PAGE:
0803wheatqualtourrhPR1-pix-.cfm 2009 Wheat Quality Council completes hard spring wheat, durum tour
Home News Livestock Crops Markets Hay, Range & Pasture Home & Family Classifieds Resources This Week's Journal



Farm Survey


AgriMartin
Journal Getaways
Reader Comment:
by Greater Franklin County

"Thanks for picking up the story about our Buy One Product Local campaign --- we're"....Read the story...
Join other discussions.




2009 Wheat Quality Council completes hard spring wheat, durum tour

The Wheat Quality Council hard spring and durum tour was conducted July 27 to 30 in North Dakota plus parts of South Dakota, Minnesota and Montana. There were 55 participants this year, and 34 of them were first-timers on this tour.

The 402 spring wheat fields surveyed averaged 46.2 bushels per acre, up 8.5 bushels from last year's 37.7 bushels. The 35 durum fields averaged 36.2 bushels, up from 23.7 bushels last year. We evaluated 21 hard winter fields and they averaged 51.3 bushels, up from 43 one year ago.

The average for all 458 field stops was 45.7 bushels per acre compared to 36 last year and the five year average of 35.3 bushels.

Day One covered the southern half of North Dakota, southwestern Minnesota and northeast/north central South Dakota. Yields were good on all routes this year. The highest yielding field was estimated at 88 bushels and the lowest was 15.6, with a day one average of 45.9 bushels versus last year at 38.2 bushels. Tour members going into the far western areas reported the same kinds of yields as the cars elsewhere. This almost never happens, and western producers are finally getting a long-awaited fine crop.

Day Two covered northwest and north central North Dakota plus a small delegation toward the Montana border and beyond to look for additional durum fields. We did find more durum fields in the far northwest, but the durum acres appeared to be down wherever we went. The yields were impressive again as we moved along the routes. We had a high for the day of 74 bushels, a low of 22 with a day two average of 43.5 bushels. Last year these routes averaged 31.2 bushels. Keep in mind that we modified a couple of routes and went much farther northwest than we used to go.

Day Three concluded the tour by covering north central/north east North Dakota and north west/west central Minnesota. As is usually the case, this was the highest yielding area of the tour, but not by much. The day three average was estimated at 49.7 bushels, compared to 42.9 one year ago. Our high was 75.7 and our low was 25.8 bushels per acre.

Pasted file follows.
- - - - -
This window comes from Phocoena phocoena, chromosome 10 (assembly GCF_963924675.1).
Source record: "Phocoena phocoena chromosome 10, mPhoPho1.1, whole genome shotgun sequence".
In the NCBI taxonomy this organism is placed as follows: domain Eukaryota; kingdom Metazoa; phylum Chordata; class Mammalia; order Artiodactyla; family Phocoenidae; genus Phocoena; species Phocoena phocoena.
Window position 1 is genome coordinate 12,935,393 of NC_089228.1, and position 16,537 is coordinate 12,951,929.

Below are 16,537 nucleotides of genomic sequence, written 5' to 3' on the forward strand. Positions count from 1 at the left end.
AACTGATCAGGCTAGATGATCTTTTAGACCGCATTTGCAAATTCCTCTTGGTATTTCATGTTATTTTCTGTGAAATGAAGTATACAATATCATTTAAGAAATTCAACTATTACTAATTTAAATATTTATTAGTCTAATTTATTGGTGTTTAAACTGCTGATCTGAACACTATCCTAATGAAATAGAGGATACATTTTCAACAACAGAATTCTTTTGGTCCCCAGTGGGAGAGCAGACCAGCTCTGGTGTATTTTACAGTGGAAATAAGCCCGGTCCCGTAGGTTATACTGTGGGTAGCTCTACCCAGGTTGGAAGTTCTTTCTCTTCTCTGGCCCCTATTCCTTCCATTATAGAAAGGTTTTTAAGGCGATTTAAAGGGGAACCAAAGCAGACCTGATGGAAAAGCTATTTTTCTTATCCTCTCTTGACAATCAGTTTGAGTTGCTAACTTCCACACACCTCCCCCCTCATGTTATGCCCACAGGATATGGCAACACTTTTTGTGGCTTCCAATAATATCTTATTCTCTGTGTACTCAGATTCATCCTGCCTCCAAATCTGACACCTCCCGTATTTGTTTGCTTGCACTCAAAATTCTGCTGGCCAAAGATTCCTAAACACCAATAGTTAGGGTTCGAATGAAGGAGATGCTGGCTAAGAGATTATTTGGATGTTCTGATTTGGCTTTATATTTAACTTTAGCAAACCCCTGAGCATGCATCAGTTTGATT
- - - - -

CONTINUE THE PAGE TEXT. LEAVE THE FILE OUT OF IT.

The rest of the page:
This is the best potential crop I have witnessed since starting to do this tour in 1992. In fact, 1992 calculated at 44 bushels per acre, and that was our highest ever until this year. Again I emphasize the word "potential."

This is a tremendous crop with very little problems anyplace as far as disease or pests are concerned. The burning question is--"Will we get it all harvested before the short fall season sets in?"--A large portion of the crop is four to six weeks away. That approaches the mid September date in some cases. That may be just fine, but the days get very short by then, with harvesting possible for only a few hours a day from after noon until early evening. Producers say this has happened before, but it makes them nervous all the same.

We really saw little potential difference in this crop from East to West or North to South. I can't remember when that has been the case previously. I predict that we have probably underestimated this crop due to the number of berries in the spikelets. The formula we use is not set up to predict the three and four berries I saw in a lot of fields.

If we get all of this crop harvested, I believe the quality will be very good, with an obvious chance of lower than desired protein content. The industry would like 14 to 14.5 percent protein, but it most likely will be at least one percent less than that. Industry veterans said the large 1992 crop came in around 13 percent. It appears there could be pockets of higher protein, so I think this crop will probably be very manageable by the processors.

Once again our results are not official. The North Dakota Ag Statistics Service will publish official results next week. Watch for them and see how we compare. We have been very close for the past ten years or so. We are not as scientific as they are, we simply overwhelm them with the number of fields we visit, and our formula provided by NDSU has been working very well.

Thanks to all of you who came, drove cars or helped in any way to make this tour a success. The newcomers have told me they learned a great deal, had a lot of fun and would love to do it again. We look forward to 2010.

Please mark the Wheat Quality Council 2010 Annual Meeting dates on your calendar. It should be interesting evaluating all the new wheat lines grown under these conditions. The dates are Feb. 16 to 18 at the Embassy Suites in Kansas City.



Google
 
Web hpj.com

Copyright 1995-2014.  High Plains Publishers, Inc.  All rights reserved.  Any republishing of these pages, including electronic reproduction of the editorial archives or classified advertising, is strictly prohibited. If you have questions or comments you can reach us at
High Plains Journal 1500 E. Wyatt Earp Blvd., P.O. Box 760, Dodge City, KS 67801 or call 1-800-452-7171. Email: webmaster@hpj.com

 

Archives Search



Inside Futures

Editorial Archives

Browse Archives